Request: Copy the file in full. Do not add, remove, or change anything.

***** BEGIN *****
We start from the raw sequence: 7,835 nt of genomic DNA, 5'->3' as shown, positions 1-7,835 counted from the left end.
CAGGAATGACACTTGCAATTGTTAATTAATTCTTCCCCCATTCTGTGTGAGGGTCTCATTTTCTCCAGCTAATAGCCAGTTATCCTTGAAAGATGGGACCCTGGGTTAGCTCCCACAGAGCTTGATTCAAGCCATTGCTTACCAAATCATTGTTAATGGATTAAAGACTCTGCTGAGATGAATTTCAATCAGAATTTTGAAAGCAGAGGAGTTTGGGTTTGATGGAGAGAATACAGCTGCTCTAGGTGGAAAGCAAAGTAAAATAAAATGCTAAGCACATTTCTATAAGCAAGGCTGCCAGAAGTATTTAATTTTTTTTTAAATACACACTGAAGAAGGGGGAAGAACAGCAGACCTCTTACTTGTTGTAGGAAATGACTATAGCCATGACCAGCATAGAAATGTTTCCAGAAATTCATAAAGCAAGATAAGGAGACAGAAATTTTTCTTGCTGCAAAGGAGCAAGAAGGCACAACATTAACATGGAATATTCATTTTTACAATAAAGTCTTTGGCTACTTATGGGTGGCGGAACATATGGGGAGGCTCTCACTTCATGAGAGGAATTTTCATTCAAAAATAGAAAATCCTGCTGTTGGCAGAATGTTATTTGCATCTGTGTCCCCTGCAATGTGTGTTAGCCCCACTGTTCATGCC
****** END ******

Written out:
We start from the raw sequence: 7,835 nt of genomic DNA, 5'->3' as shown, positions 1-7,835 counted from the left end.
CAGGAATGACACTTGCAATTGTTAATTAATTCTTCCCCCATTCTGTGTGAGGGTCTCATTTTCTCCAGCTAATAGCCAGTTATCCTTGAAAGATGGGACCCTGGGTTAGCTCCCACAGAGCTTGATTCAAGCCATTGCTTACCAAATCATTGTTAATGGATTAAAGACTCTGCTGAGATGAATTTCAATCAGAATTTTGAAAGCAGAGGAGTTTGGGTTTGATGGAGAGAATACAGCTGCTCTAGGTGGAAAGCAAAGTAAAATAAAATGCTAAGCACATTTCTATAAGCAAGGCTGCCAGAAGTATTTAATTTTTTTTTAAATACACACTGAAGAAGGGGGAAGAACAGCAGACCTCTTACTTGTTGTAGGAAATGACTATAGCCATGACCAGCATAGAAATGTTTCCAGAAATTCATAAAGCAAGATAAGGAGACAGAAATTTTTCTTGCTGCAAAGGAGCAAGAAGGCACAACATTAACATGGAATATTCATTTTTACAATAAAGTCTTTGGCTACTTATGGGTGGCGGAACATATGGGGAGGCTCTCACTTCATGAGAGGAATTTTCATTCAAAAATAGAAAATCCTGCTGTTGGCAGAATGTTATTTGCATCTGTGTCCCCTGCAATGTGTGTTAGCCCCACTGTTCATGCC